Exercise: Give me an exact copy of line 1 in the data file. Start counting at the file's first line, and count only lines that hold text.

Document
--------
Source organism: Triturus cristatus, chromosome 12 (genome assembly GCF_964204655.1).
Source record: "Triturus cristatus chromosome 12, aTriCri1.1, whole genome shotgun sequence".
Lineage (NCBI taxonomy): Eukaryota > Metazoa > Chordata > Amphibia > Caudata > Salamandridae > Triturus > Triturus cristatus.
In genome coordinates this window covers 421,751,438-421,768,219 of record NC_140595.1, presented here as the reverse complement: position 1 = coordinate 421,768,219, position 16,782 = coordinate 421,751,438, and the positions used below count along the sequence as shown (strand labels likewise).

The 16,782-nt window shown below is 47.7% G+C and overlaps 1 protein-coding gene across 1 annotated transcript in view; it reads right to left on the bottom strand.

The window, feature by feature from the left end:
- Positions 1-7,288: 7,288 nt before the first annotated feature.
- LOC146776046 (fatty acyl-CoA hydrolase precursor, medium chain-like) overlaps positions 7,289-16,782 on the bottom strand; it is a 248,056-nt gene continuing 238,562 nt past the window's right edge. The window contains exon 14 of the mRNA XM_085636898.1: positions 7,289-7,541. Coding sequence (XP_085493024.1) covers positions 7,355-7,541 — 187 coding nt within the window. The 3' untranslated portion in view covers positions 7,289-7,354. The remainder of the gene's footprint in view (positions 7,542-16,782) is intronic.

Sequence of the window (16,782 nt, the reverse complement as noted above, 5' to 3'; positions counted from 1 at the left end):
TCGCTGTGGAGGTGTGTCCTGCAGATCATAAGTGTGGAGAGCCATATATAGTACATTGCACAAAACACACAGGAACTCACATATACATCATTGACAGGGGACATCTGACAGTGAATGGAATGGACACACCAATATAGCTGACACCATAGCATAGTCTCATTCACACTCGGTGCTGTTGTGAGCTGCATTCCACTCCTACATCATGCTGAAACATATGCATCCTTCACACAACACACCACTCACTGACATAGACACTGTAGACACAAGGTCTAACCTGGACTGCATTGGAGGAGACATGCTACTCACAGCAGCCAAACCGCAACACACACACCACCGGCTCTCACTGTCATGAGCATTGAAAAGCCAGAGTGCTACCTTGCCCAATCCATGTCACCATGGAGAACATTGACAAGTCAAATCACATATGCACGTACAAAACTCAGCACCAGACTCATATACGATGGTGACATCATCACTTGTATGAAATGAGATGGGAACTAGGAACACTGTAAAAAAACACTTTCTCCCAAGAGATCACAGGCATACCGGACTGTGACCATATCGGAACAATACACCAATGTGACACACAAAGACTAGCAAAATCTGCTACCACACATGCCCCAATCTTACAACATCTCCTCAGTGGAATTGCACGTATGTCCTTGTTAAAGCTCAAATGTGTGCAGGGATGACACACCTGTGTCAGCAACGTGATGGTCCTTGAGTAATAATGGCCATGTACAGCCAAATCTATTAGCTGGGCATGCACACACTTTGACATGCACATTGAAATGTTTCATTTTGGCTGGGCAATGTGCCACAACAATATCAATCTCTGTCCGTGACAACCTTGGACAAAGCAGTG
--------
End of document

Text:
Source organism: Triturus cristatus, chromosome 12 (genome assembly GCF_964204655.1).